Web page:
Consuming the entire three floors of the Saatchi Gallery in Chelsea, London, Chanel’s Mademoiselle Privé exhibition showcased the history of Gabrielle Chanel, and ways in which her renowned fashion house has been re-invented through an ‘enchanted journey’ under Karl Lagerfeld. The combination of heritage and modernity radiated throughout the exhibition, allowing visitors an insight into Lagerfeld’s creational changes which have modernised the house for the trends of today.
What I found with Mademoiselle Privé was that it appealed to all of the senses through the numerous aspects of the brand, from haute couture to fragrance to accessories. The sensory room room in particular allowed visitors to touch the vast variety of fabrics used to create the brands couture clothing, from delicate silks to the renowned tweed materials used for Chanel’s signature staple suits. This sensory room lacked light, allowing visitors to experience the materials for their texture rather than visibility. Appealing to sight and smell was the futuristic factory room showcasing the ways in which the signature Chanel No. 5 perfume is created, both through large vats which continually opened and closed to reveal coloured scents used in the perfume, as well as a complimentary free workshop available for all visitors to experience. Another appeal via scent was the French garden, a stunning room filled with fresh green hedges carved in a pattern which was representative of the designers ‘C’ based logo.
What Mademoiselle Privé lacked was traditional pieces of Chanel couture clothing so that visitors were able to discover how Lagerfeld has maintained the origins of the house in his modernised collections. However, there was a great insight into Chanel’s lifestyle through the places which influenced her as a designer. Even before entering the exhibition, visitors were guided through a garden leading to the exhibitions entrance, which was designed by Harry and David Rich to reflect the designers different moods in relation to her creations. Visitors were introduced to the exhibition by literally stepping into a replica of Chanel’s renowned Rue Cambon apartment, the famous mirrored grand staircase being the main attraction for all to see. It’s grandeur caused one to naturally visualise Chanel’s models walking down the staircase in the house’s early couture shows to present items of clothing which would go on to define one of the most influential fashion houses in society. This room was one of my personal favourites as it truly encompassed the traditional house of Chanel.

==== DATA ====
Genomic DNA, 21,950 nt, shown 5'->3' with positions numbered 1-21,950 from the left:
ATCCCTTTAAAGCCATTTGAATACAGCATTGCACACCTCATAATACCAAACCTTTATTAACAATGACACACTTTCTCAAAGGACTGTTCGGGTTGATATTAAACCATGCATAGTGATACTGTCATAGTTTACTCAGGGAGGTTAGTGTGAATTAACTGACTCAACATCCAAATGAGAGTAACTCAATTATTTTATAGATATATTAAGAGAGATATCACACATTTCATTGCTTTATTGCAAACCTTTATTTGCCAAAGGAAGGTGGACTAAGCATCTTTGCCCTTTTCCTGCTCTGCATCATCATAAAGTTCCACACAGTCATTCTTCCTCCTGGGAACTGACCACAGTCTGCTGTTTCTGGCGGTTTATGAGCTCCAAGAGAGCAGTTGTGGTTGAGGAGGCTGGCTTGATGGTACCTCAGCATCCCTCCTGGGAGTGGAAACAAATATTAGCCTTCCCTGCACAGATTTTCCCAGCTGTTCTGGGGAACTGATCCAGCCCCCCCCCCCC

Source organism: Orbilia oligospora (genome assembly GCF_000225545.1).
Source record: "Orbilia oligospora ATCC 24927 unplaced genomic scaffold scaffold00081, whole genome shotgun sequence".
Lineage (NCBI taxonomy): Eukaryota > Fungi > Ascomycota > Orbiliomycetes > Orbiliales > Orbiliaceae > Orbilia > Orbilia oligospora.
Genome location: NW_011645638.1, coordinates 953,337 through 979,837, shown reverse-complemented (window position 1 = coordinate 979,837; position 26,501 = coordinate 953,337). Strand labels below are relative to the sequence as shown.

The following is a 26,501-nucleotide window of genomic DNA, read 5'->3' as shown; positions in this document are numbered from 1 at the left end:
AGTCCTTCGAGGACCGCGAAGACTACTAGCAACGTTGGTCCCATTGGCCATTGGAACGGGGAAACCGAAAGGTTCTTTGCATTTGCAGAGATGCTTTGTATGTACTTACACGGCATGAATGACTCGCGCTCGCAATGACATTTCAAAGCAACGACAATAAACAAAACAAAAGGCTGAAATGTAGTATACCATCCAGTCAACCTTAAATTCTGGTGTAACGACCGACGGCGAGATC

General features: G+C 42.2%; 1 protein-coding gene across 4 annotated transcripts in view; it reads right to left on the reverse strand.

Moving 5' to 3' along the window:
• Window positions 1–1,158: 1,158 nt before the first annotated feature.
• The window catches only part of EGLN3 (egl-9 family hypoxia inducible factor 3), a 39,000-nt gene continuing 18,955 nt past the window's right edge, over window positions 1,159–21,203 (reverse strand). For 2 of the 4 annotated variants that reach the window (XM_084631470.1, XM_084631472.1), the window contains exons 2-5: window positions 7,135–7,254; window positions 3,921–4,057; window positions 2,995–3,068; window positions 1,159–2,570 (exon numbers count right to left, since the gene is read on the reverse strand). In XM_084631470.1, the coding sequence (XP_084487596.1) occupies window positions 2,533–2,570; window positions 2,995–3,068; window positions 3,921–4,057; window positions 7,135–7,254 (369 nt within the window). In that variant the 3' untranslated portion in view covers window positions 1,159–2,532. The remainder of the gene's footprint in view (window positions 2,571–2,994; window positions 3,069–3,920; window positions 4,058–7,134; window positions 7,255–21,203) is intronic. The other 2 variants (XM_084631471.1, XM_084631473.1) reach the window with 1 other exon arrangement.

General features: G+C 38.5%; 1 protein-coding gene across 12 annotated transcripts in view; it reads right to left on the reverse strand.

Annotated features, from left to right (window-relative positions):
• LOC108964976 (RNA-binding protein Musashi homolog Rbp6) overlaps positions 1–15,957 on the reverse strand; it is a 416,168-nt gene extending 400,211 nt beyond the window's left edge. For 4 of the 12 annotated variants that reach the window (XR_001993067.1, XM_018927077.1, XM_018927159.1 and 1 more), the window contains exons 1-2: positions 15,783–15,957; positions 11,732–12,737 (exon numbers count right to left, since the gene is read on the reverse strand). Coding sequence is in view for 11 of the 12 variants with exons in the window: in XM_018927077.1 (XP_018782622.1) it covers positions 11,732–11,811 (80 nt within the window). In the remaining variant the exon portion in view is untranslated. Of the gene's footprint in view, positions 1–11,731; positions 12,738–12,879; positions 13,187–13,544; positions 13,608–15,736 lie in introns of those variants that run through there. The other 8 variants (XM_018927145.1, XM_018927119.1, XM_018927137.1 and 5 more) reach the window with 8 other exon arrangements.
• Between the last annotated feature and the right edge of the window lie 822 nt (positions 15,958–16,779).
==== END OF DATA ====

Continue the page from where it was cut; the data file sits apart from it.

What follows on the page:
However, as a great admirer of Chanel’s haute couture, a favourite of mine in the exhibition was this very room. I was astounded by the presentation of the clothing; the spirit of Chanel pervaded the room as bright, beaming poles of light served to hold mannequins in a way which captured a ghost like tone to each piece, perhaps hinting at Gabrielle’s presence even in modern collections of today under the direction of Lagerfeld. Though at the same time, the presentation of the haute couture items allowed visitors to discover the embroidery detail involved in each piece of clothing, this detail in itself the main purpose of haute couture, as it is the maintenance of ‘a tradition and attention to every detail that defines this exceptional quality and perfection’.
Mademoiselle Privé was an insightful exhibition for any visitor, as its presentation was unexpected yet creative in showcasing the history of Gabrielle Chanel and multiple sensory appealing aspects of her brand. Entering and leaving the exhibition through the Chanel inspired gardens left visitors feeling encompassed in Gabrielle’s world, thus a great way of illustrating her continual presence in Lagerfeld’s adaptation of Chanel today.
(self-made video showcasing the exhibition)
(outside the Mademoiselle Privé opening party: Lily Collins, Cara Delevingne & Annie Clark)
(selection of exhibition photos)